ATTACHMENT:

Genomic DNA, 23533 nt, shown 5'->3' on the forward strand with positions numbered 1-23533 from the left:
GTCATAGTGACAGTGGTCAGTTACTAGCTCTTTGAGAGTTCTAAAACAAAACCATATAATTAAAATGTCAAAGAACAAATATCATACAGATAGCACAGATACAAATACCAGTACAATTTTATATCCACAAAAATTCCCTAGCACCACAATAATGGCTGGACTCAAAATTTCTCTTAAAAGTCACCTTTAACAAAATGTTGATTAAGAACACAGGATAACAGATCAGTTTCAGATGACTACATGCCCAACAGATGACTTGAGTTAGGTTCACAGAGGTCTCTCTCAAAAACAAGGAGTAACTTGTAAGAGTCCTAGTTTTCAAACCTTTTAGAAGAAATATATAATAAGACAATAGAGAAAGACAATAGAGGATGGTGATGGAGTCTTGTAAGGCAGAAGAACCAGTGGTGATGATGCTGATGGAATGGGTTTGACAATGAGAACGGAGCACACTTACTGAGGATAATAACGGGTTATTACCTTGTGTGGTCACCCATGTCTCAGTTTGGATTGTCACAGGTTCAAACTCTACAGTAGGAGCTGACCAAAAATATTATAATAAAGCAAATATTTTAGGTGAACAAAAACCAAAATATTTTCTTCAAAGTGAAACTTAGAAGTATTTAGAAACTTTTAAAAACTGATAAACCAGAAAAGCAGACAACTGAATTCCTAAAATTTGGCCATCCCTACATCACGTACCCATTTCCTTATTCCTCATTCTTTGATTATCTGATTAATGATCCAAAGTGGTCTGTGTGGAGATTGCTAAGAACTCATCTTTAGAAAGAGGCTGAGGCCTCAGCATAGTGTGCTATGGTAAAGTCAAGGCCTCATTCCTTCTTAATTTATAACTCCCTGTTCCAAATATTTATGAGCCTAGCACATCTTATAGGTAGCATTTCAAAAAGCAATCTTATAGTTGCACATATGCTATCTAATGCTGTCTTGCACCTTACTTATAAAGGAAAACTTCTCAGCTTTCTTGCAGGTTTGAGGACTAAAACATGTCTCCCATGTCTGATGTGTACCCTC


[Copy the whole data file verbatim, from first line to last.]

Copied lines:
Genomic DNA, 23533 nt, shown 5'->3' on the forward strand with positions numbered 1-23533 from the left:
GTCATAGTGACAGTGGTCAGTTACTAGCTCTTTGAGAGTTCTAAAACAAAACCATATAATTAAAATGTCAAAGAACAAATATCATACAGATAGCACAGATACAAATACCAGTACAATTTTATATCCACAAAAATTCCCTAGCACCACAATAATGGCTGGACTCAAAATTTCTCTTAAAAGTCACCTTTAACAAAATGTTGATTAAGAACACAGGATAACAGATCAGTTTCAGATGACTACATGCCCAACAGATGACTTGAGTTAGGTTCACAGAGGTCTCTCTCAAAAACAAGGAGTAACTTGTAAGAGTCCTAGTTTTCAAACCTTTTAGAAGAAATATATAATAAGACAATAGAGAAAGACAATAGAGGATGGTGATGGAGTCTTGTAAGGCAGAAGAACCAGTGGTGATGATGCTGATGGAATGGGTTTGACAATGAGAACGGAGCACACTTACTGAGGATAATAACGGGTTATTACCTTGTGTGGTCACCCATGTCTCAGTTTGGATTGTCACAGGTTCAAACTCTACAGTAGGAGCTGACCAAAAATATTATAATAAAGCAAATATTTTAGGTGAACAAAAACCAAAATATTTTCTTCAAAGTGAAACTTAGAAGTATTTAGAAACTTTTAAAAACTGATAAACCAGAAAAGCAGACAACTGAATTCCTAAAATTTGGCCATCCCTACATCACGTACCCATTTCCTTATTCCTCATTCTTTGATTATCTGATTAATGATCCAAAGTGGTCTGTGTGGAGATTGCTAAGAACTCATCTTTAGAAAGAGGCTGAGGCCTCAGCATAGTGTGCTATGGTAAAGTCAAGGCCTCATTCCTTCTTAATTTATAACTCCCTGTTCCAAATATTTATGAGCCTAGCACATCTTATAGGTAGCATTTCAAAAAGCAATCTTATAGTTGCACATATGCTATCTAATGCTGTCTTGCACCTTACTTATAAAGGAAAACTTCTCAGCTTTCTTGCAGGTTTGAGGACTAAAACATGTCTCCCATGTCTGATGTGTACCCTC